Letter from Andrzej Slowik to "Roundtable" Chair Wladyslaw Findeisen
Between February and April 1989 in Poland, Communist Party leaders and Solidarity activists engaged in negotiations during the historic roundtable talks. Several days after these talks commenced, Andrzej Slowik, a Solidarity activist in the city of Łódż who was not asked to participate in the talks, wrote this letter to Wladyslaw Findeisen, the roundtable chair for Solidarity. In this document, Slowik claimed that an expansion of representatives was needed to gain more support from the general population. In particular, he emphasized that the Solidarity participants did not represent all factions within Solidarity and argued that because of this limited participation, agreements made during the roundtable talks may not be followed by Poles. This document demonstrates that tensions not only existed between Communist and opposition leaders, but also evolved within the opposition.
Letter from Andrzej Slowik to “Roundtable” Chair Wladyslaw Findeisen
12 February 1989
The Working Group of the National Commission of NSZZ “Solidarity”
Lodz, 12 February 1989
Chairman of the “Roundtable”
Chairman of the Social Council of the Archbishop of Poland
We want to share with you the following remarks, concerns and anxieties:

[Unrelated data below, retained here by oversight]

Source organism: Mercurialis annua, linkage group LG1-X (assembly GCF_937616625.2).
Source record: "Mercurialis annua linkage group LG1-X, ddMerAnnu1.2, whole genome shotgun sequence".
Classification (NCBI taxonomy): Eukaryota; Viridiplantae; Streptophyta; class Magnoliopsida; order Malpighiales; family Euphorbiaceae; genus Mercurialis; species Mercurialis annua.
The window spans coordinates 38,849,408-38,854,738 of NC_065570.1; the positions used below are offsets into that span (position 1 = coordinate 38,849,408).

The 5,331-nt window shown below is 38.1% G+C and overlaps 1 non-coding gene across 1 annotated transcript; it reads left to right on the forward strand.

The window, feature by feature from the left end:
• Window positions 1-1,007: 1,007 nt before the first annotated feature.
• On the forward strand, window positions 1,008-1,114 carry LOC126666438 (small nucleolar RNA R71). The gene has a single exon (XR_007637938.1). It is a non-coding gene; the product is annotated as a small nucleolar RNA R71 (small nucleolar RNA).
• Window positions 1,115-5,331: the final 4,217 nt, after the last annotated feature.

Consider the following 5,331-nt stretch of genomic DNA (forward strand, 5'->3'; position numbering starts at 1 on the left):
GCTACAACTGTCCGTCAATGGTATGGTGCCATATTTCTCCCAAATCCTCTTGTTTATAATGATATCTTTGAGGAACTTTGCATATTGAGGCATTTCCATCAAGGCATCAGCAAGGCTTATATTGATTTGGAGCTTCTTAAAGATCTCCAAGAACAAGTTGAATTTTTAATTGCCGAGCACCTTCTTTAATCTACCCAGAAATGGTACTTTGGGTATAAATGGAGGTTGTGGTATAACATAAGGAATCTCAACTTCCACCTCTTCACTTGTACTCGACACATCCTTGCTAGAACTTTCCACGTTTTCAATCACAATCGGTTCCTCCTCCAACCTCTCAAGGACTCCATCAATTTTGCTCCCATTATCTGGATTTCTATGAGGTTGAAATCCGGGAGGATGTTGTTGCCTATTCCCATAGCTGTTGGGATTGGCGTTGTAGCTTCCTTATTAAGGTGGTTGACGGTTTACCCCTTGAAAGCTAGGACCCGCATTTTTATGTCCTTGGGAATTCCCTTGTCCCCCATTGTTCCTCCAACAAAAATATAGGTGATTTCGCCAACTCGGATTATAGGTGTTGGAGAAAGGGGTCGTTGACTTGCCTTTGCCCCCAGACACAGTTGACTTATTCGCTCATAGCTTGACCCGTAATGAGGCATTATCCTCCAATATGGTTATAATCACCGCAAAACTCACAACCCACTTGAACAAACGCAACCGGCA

As members of the National Commission elected by the First National Congress
of Delegates of the NSZZ “Solidarity,” we feel responsible for the mandate entrusted to
us by the electorate and voluntarily accepted by us.
This responsibility and honor has been forcing us to conduct social actions for the
benefit of the Union, the working people and the Motherland, interrupted only by periods
of arrests, internment or prison. We are conducting them with faith in the victory of good
and [the belief] that sooner or later Poles will be able to overcome prejudices, anxieties,
to forgive injustice, and to jointly begin building in our country law and order, based on
truth, justice, freedom and love. We can be relieved of responsibility for the fate of the
Union and its activity only by an act equivalent to the one that entrusted us with this
responsibility. But of citizens’ responsibility toward Motherland— nobody can [be
relieved]. Hence our concerns and anxieties.
The once great social hopes placed in the current talks of the “Roundtable” have
now apparently faded— particularly among the working class—as the importance of
these talks is not any longer a sufficient argument to stem the spontaneous eruption of
To some degree it is a result of uncertainty regarding intentions, arising for
different reasons. The initial public enthusiasm following the announcement of the talks
(in the beginning of September) burned out in an excessively long wait for their start.
Additional disappointments in some socially active circles is caused by an
incomplete representation of the so-called social side, which cannot always be justified
by categorical refusal of participation of that or another group or circle. The conviction
prevails that not all significant groups or organizations have received such an offer.